Like many people, I practice yoga for so many reasons—my mental health, fitness, focus, and sense of community—not to mention that I want to be strong and limber for years to come. The yoga lifestyle is an all encompassing way to keep your mind, body, and spirit fit as you age. Plus, it’s lower impact than sports like running. But when it comes to longevity, what forms of yoga are best and what forms can do damage in the long run?
Why Is Yoga So Good For Longevity?
The combination of breath and movement make yoga really helpful for so many aspects of your health, especially as you age. Benefits include:
1. Utilizing all parts of the body.
A balanced yoga practice includes movements that utilizes nearly every part of the body. Starting with sun salutations to warm up the body and then moving onto standing poses, twists, inversions, backbends, seating poses, core work, and finally, corpse pose (final relaxation pose). As you age, the parts of the body that aren’t utilized can become tight and unable to function properly. Yoga keeps the entire vessel oiled up.
2. Joint protection.
Weight bearing poses such as plank, chaturunga, and downward facing dog (adho mukha śvānāsana) keep the joints in good health without putting too much strain on them.
3. Balance practice.
Maintaining balance can become more difficult as you age especially if you’re out of practice. Common balancing poses in yoga like eagle pose (garudasana), half moon (ardha chandrasana), and side plank (vasisthasana) help to build the focus and skill that is necessary to maintain balance and keep you agile.
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4. Deep breathing for stress relief.
Stress is a silent killer that takes its toll on the body in the form of free radicals that cause disease and aging. Pranyama or breath exercises commonly associated with yoga directly correlate to stress relief. So when life becomes busy and loaded with stressful situations, yoga can help balance it out. A study published in the 2008 Annual Review of Clinical Psychology found that stress can lead to disease as we age.
5. Inversions help you face fear and stave off depression.
When you were a child you turned upside with no problem. Maybe you did cartwheels or handstands. But as we age, turning upside can get scarier. But practicing inversions regularly helps us face our fears. Not to mention inversions like sirsasana (headstand) and sarvangasana (shoulder stand) alter our mental state in a positive way. According to Dr. Karen Koffler, medical director of Canyon Ranch Miami and formerly director of Integrative Medicine at Evanston Northwestern Hospital, “Inverted positions that are assumed in yoga alter the blood flow (including lymphatic drainage) and flow of cerebral spinal fluid (CSF). If there is increased blood flow to the area, there will be increased bioavailability of oxygen and glucose—the two most important metabolic substrates for the brain.” This can help with the release of chemicals like serotonin.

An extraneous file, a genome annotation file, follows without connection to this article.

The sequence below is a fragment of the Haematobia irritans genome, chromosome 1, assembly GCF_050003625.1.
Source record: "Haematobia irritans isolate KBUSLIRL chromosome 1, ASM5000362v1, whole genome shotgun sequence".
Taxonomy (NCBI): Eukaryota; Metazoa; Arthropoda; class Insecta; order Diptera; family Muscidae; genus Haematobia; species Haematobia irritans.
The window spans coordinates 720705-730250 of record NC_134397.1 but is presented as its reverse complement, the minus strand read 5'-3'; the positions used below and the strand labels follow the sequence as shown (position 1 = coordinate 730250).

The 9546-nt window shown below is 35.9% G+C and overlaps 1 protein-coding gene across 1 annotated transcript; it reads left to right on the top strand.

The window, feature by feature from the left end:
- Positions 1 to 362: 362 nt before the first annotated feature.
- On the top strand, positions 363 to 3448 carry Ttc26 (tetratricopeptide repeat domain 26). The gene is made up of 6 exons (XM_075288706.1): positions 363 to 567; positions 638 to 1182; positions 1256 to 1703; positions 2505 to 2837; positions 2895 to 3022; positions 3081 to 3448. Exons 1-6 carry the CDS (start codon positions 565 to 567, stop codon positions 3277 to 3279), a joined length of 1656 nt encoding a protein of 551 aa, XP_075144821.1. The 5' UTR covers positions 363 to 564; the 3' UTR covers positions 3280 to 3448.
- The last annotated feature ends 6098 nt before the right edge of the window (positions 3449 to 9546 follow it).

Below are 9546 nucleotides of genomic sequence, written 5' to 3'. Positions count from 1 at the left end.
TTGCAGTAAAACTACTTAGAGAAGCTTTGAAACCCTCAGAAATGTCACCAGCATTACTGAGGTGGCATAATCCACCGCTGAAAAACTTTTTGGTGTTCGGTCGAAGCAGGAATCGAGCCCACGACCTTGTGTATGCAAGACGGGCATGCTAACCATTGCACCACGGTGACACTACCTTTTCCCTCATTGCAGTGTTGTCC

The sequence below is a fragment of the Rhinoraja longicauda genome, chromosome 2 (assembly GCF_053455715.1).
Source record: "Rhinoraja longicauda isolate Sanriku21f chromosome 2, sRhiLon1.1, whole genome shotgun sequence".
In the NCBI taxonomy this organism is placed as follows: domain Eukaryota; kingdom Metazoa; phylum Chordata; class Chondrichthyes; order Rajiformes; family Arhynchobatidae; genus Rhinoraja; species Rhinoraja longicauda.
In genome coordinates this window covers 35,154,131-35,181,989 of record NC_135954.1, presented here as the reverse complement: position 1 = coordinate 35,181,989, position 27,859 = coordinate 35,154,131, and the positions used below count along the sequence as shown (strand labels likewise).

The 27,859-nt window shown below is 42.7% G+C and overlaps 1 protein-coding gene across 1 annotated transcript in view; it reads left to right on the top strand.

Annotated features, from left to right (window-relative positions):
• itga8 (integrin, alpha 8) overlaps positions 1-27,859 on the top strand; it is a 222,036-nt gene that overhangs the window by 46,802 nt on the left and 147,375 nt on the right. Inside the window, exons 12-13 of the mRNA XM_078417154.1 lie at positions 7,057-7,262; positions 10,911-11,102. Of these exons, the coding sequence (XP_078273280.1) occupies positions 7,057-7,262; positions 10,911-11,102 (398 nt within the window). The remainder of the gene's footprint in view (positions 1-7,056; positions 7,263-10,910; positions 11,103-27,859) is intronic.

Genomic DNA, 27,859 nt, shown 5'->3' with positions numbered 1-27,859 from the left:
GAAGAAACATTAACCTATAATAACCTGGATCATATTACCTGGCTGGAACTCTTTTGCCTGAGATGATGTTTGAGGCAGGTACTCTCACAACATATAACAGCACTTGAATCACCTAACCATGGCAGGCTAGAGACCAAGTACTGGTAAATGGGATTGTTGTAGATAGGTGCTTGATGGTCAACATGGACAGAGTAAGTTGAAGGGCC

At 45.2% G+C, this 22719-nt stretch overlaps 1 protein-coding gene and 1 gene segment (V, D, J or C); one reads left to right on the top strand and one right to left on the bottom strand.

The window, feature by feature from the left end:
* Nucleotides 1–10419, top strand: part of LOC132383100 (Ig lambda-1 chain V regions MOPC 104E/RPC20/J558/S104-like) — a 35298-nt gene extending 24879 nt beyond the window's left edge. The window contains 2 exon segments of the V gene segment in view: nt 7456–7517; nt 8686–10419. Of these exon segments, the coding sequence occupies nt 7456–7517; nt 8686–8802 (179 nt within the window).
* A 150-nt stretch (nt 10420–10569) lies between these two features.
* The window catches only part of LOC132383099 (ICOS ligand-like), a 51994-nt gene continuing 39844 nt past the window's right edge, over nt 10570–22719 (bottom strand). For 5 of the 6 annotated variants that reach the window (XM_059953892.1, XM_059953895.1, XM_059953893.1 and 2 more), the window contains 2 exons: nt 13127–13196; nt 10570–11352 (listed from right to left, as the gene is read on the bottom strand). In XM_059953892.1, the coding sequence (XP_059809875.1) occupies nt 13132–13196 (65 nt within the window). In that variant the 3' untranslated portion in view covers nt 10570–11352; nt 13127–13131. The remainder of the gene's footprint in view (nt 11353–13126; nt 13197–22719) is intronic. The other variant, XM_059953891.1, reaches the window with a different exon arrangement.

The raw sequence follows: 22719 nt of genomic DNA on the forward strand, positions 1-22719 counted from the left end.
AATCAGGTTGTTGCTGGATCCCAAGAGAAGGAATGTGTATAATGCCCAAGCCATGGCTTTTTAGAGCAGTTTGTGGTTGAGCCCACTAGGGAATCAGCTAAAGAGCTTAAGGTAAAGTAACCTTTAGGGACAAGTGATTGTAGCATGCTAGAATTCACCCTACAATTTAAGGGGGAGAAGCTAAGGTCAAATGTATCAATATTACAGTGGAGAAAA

How to Build a Yoga Practice Geared Toward Longevity
There is no one form of yoga that’s best for longevity. That said, certain characteristics of a yoga practice are important as you age. Your yoga practice should include the following:
- Practice often. Whatever form of yoga that you practice should be done regularly in order to reap the benefits. Practicing yoga at least three to four times per week is best.
- Include Ujjayi breath. Whatever form of yoga that you practice should be tied to the breath. Most forms of yoga utilize Ujjayi breath, also known as victorious breath. Ujjayi helps you maintain focus throughout your practice, releasing tension, and sending prana or “life force” to all parts of the body. The breath is also a good tool for helping you to work toward your edge. This means that you go as deeply into poses as you can without harming the body. If you’re unable to comfortably breathe in a yoga posture, it’s a good indication that you should step back out of a pose.
- Utilize all aspects of the practice. Your daily practice should be balanced. As mentioned above, this means including each category of poses like sun salutations, standing poses, seat poses, twists, inversions, and backbends. Practices that are too focused on sun salutations and spend too little time on slower seated postures tend to be out of balance as are practices that don’t include any of the more vigorous poses. That said, you could also combine entire practices that focus on more vigorous poses or less vigorous poses to maintain balance. For example, practice power yoga a few days a week and balance that out with a yin yoga or restorative yoga class.
- Sit for meditation. In ancient times, the purpose of yoga was to prepare the body to sit for meditation and oddly, the meditation portion of the practice is often left out of today’s classes. Add a regular meditation to your practice. Meditation is really important for aging because it can protect the brain from dementia. One study published in the January 2015 journal Frontiers of Psychology found that while the brain’s gray matter (which consists of mostly dendrites and nerve cell bodies), decreased in both meditators and the control group with age, the decline was much steeper in the control group. The brain’s dendrites are like trees in a forest and as you age, brain diseases like Alzheimer’s and dementia can start to clear cut trees. This study shows that meditation can slow this progression.
- Practice good form. It’s important that no matter the practice you choose, that you learn to do the poses correctly so that you don’t get injured. This is especially true of poses like chaturunga. These are the “yoga push-ups” that can injure the shoulders if they’re not done correctly over a period of time.
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